Suzanne Connors has been an artist, a gallery owner and a teacher. She shares her story and the meditative process of her work.
ABI: How did you end up going into business as an artist?
SC: I think I have always been an artist. When I was a child I took whatever art classes I was able to take. In high school, my curriculum was split between advanced math and drafting and independent art studies.
I spent my working life on the creative side but never really diving in. I transferred into interior design and loved working with textiles. In construction management, I enjoyed the process of building and the joy of finally seeing things come together.
In 2009, the Aya Fiber Studio was born. After losing my job in the constuction industry, I began recreating myself toward producing art on a full time basis. I established a fine art gallery in an effort to mingle with other artists and have a place to exhibit my work. I spent my summers on the island of St. John volunteering at the Maho Bay Camp Fiber Studio.
The gallery business is consuming. Back home, I found little time for my own artistic creativity. So I channeled my energies into creating the most beautiful gallery I could. And I was successful. Then I relocated the gallery and focused on creating another beautiful gallery. And I was successful.
But inside I was yearning for more, I missed the studio in the Caribbean. I was burning out. After my gallery was broken into. I felt a huge violation and it was over. Just like that, I closed the gallery.
Now I was able to spend my time creating. I found a great waterfront studio space in Stuart Florida that reminded me of my times on St John and started going there every day. When a studio finally became available, I was blessed to be able to move into it. I have recently expanded my studio to include a teaching studio.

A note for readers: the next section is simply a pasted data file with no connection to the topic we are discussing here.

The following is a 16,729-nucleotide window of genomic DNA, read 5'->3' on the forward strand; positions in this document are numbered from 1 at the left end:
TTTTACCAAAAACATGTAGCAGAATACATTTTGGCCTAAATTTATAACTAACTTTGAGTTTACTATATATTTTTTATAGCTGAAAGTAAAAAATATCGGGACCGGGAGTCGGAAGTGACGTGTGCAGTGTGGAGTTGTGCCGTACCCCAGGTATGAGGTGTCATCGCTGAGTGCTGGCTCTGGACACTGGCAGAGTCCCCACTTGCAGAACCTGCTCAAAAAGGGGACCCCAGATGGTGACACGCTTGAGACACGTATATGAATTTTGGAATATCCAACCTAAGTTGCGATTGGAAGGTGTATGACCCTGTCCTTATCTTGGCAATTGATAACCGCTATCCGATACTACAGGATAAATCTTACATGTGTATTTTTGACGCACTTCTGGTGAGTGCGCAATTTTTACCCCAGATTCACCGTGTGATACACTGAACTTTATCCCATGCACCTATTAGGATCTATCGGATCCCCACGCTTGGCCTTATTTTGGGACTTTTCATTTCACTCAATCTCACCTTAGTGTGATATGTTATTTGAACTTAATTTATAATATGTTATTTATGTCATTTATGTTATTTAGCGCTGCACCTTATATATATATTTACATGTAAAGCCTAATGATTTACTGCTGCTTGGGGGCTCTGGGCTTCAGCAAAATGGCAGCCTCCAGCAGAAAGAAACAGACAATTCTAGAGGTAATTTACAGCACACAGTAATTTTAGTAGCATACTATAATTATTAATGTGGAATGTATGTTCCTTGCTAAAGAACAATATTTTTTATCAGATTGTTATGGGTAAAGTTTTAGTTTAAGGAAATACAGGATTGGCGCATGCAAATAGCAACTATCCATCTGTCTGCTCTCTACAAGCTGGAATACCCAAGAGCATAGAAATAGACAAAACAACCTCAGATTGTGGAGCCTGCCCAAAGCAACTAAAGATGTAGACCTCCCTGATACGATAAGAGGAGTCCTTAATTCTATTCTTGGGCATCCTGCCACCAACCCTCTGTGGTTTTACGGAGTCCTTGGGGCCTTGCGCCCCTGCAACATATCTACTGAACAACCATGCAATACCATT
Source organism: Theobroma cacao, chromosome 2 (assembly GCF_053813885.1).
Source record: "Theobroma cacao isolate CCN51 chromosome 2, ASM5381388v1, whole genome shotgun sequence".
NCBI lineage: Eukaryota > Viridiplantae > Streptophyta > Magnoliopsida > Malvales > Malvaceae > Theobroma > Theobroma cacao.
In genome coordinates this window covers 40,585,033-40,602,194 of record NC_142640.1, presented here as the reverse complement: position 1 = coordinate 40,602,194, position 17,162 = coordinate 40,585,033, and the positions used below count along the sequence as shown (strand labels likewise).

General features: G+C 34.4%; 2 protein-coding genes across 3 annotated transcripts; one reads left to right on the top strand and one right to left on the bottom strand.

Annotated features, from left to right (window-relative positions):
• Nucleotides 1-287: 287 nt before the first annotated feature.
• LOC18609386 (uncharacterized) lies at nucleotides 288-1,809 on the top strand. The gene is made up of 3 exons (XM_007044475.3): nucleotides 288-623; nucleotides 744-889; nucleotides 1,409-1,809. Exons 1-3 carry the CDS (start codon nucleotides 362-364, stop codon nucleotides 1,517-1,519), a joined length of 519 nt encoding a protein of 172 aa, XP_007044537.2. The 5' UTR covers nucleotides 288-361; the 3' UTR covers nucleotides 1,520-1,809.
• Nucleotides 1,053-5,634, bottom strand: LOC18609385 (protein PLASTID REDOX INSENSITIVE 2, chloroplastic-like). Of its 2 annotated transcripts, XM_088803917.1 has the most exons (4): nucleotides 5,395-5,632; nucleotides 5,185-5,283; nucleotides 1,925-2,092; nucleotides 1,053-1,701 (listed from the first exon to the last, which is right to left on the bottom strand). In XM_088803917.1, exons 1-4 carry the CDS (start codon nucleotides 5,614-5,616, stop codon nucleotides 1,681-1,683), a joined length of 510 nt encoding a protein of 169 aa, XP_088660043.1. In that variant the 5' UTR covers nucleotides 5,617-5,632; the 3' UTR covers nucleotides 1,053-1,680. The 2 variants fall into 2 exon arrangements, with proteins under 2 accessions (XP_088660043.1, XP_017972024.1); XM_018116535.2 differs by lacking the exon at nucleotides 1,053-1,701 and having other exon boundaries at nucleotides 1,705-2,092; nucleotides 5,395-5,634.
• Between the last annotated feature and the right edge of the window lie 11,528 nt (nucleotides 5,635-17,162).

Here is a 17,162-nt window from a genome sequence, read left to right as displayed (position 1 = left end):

ABI: What is the focus of your work?
SC: My focus is fiber art. Currently I am concentrating on traditional Japanese shibori techniques using indigo dye. The Indigo blues make me happy and remind me of the sea and the sky.
Today’s fashion movement is fast and disposable. Shibori is slow. It takes time. It takes planning and it is carrying on tradition. Shibori originated in the 8th century. All of my life experiences are being used in my studio practice. As a seamstress and a designer, I love working with natural fibers. I am incorporating a lot of hand stitching into my work which is very meditative. I am interested in all things connected to sustainability and experimenting with natural dyes. Every item produced in the studio has had a thoughtful approach to making.
There is an element of pure surprise when working with fiber that is hard to describe to people. The combinations of fabric, dye and whatever resist technique used will create results that are not revealed until you finally are able to unwrap the fabric. It is magical when the freshly dyed indigo fabric comes out of the vat a vivid bright green and then oxidizes right before your eyes to its dark blue color. Dyeing reminds me a lot about life. There are no mistakes. Everything can change in a moment and imperfection is part of the process!
ABI: Tell us about the Fish House Art Center where you are working.
The Fish House Art Center where my studio is located is a unique artist’s colony. We are located on the waterfront in the historic Port Salerno area of Stuart, Florida. The Fish House Art Center started as a fish market, built in 1913. It went out of business in 1999 when the local fishing industry was impacted by new fishing laws.
In 2000, the buildig was purchased and repurposed as a waterfront art center with studios, a gallery and a café. The freezers and ice rooms were converted into artist studios. There are currently eight working studio artists. People can wander from studio to studio. watching the artists at work.